- Help your child understand the actual importance of empathy by showing the gruesome truth about what can happen when humans don’t have it. Show them wikipedia pages about serial killings, and ask them how they would feel if that happened to them.
Hit the road with micro-vacations
When an upcoming celebration proved to be too costly to fly to, my family and I decided to drive cross-country to get there and back instead.
The lessons from that trip served to be invaluable in more ways than one. For starters, my boys learned to overcome their intolerance of having to stay put for hours at a time. They were 2, 3, and 10 at the time, but this lesson has helped them demonstrate self-control in flights as well, something everyone involved can appreciate. And we, the parents, learned to relax about traveling with our boys.
If you foresee a long plane ride in your future, schedule some extended road trips beforehand. Start with an hour, then go from there. Take the time to enforce lessons in volume control, patience, as well as the ability to do nothing for an extended period of time. This last skill, the ability to do nothing, is one many of us struggle with even as adults but can often make any vacation one that everyone truly remembers.
If you are planning to visit a destination that will require a lot of walking, but walking is not something you do much at home, it might be good to train for it. Go on hikes at local parks, or walk a few extra blocks instead of taking public transportation. Allot time to rest and not feel rushed. Instilling the physical activity before your active trip makes it easier to enjoy once you get there.
Give them a chance to try
While in Costa Rica, my family and I were invited to go on a 3-hour hike across the rain forest in search of waterfalls.
Though the idea sounded fabulous in theory, I worried my youngest, then 5 and 6, would get tired and complain about the heat, or not be able to hike through the rocky, challenging terrain to get there.
But, not going would’ve meant missing a great vacation moment. So we went.
Though we went slower and the kids sometimes needed help in scaling certain lifts, with rubber boots and walking sticks in hand they made it to the falls. No one cried. There was a little complaining, but nothing that made the experience regrettable. Being able to swim under a waterfall as a family is something we will never forget and after that, there was nothing the kids weren’t willing to do.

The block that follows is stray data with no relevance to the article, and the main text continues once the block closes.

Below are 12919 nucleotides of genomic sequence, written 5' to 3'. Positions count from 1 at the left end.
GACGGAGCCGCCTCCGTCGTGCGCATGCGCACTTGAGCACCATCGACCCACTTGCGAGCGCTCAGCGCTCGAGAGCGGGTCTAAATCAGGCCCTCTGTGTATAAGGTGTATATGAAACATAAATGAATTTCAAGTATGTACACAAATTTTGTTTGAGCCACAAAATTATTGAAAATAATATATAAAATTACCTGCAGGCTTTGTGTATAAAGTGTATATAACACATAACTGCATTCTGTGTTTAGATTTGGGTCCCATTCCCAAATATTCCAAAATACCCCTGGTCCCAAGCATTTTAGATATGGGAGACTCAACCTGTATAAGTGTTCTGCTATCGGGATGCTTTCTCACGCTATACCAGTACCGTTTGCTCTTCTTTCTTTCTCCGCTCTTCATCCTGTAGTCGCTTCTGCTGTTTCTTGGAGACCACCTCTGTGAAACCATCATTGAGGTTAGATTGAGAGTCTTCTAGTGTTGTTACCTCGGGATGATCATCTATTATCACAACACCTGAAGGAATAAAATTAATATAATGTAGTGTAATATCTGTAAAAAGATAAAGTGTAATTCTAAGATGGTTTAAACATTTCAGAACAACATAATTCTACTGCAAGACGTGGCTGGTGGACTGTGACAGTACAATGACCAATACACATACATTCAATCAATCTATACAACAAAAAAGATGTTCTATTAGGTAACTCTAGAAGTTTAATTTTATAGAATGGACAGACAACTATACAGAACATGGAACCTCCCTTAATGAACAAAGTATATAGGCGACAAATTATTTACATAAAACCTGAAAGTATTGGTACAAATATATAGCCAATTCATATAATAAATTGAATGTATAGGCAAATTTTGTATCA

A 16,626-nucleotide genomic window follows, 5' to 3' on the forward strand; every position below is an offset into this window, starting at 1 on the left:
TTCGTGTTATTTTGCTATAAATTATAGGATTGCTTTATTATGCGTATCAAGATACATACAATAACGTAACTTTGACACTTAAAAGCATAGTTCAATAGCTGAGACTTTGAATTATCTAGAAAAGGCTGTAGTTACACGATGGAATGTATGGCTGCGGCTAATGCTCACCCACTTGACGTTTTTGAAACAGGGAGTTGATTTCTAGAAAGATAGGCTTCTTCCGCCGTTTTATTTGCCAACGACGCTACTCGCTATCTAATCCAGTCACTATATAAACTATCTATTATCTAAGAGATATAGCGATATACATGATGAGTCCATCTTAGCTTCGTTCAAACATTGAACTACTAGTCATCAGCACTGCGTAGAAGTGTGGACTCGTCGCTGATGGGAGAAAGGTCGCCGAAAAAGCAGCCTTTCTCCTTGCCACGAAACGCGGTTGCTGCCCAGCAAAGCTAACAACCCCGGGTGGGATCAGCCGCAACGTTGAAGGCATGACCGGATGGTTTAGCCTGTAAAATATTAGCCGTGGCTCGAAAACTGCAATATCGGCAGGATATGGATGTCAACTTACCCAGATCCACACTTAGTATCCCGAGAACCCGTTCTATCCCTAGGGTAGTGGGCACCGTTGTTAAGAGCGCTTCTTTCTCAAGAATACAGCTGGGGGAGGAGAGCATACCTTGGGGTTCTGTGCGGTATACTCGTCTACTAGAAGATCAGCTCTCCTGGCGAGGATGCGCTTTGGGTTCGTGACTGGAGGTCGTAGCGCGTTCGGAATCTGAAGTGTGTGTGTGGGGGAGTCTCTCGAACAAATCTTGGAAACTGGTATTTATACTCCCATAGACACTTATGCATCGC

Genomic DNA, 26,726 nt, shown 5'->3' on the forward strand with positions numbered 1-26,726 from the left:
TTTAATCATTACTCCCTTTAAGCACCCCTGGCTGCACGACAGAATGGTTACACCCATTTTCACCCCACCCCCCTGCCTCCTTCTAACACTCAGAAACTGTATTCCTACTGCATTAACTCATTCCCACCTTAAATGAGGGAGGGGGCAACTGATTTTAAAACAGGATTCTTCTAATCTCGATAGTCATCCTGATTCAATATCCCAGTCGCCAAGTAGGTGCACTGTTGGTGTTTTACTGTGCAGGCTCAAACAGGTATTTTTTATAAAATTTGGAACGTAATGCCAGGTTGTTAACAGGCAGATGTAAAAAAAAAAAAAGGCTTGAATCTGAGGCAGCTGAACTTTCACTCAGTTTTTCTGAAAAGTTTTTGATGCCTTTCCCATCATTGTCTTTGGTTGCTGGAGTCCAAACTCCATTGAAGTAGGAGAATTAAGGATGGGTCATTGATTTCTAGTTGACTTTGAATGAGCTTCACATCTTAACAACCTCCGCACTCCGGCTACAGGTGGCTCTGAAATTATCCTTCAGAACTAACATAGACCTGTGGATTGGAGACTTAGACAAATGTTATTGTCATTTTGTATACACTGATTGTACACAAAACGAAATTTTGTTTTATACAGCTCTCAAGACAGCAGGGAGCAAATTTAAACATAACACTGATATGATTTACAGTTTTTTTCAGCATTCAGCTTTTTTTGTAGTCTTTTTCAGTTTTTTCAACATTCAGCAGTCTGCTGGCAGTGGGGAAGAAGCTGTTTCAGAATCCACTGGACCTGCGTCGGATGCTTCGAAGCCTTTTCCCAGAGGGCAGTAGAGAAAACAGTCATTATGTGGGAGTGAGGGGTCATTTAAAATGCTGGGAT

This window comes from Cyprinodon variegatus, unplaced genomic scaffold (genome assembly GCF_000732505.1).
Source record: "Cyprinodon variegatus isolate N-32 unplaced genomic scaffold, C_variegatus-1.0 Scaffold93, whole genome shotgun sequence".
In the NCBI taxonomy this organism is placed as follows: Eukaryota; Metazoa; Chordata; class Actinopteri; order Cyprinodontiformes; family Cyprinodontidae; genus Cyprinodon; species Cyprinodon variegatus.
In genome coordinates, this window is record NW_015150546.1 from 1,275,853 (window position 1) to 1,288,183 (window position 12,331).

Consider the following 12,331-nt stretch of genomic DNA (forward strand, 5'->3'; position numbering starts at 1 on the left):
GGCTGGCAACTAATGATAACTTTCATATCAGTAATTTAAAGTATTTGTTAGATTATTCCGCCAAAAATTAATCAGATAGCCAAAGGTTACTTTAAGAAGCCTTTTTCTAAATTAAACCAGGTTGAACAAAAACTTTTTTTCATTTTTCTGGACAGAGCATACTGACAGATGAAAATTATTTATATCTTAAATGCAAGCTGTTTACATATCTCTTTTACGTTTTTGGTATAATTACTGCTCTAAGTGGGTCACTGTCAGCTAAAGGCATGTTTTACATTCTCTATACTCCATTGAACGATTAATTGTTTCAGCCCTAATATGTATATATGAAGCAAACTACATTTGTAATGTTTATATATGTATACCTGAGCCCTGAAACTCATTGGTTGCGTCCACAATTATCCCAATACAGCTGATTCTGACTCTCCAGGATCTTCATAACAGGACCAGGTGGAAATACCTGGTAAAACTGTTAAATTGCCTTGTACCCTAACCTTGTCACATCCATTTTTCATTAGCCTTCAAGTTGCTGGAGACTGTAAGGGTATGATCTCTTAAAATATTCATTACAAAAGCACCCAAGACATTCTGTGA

I learned that when it comes to our kids, we just have to give them a chance to try despite our own apprehensions. Recognize that it is, in fact, our apprehension that limits their courage to go for it. They will look to us for reassurance and if we want them to enjoy all that travel has to offer, we have to be willing to just let go, for them and for us.
Even if you have to try a few times before it becomes easier to travel with kids, the most important thing is to remember that it’s suppose to be fun. The perfect vacation isn’t about everything going as planned but about the surprises. Making the best of it — including the delays and crowds — teaches your kids (and you) how to just be in the moment.
For most families traveling, it’s all about being together. As long as that is happening, then at least you know you are half way there. Best of luck with your travels, and perhaps you’d like to read How to put fit fun back in the family vacation.
But there's more. Check out these bussin stories:
- The ‘freaky Black girl’ sex stereotype is damaging and it’s time to confront it An Asian woman asked my white boyfriend, “So, what’s it like to fuck a black girl? Is it freaky?”
- Goodbye, BMI: the debunked concept from the 1850s that fatshames BIPOCs BIPOC women I always thought were beautiful, have always believed they were overweight. The outdated BMI fails to take race into account.
- How lighthouse keeper Ida Lewis pioneered early female badassery The heroine was called the “Bravest Woman in America.” President Ulysses S. Grant awarded her the Gold Lifesaving Medal.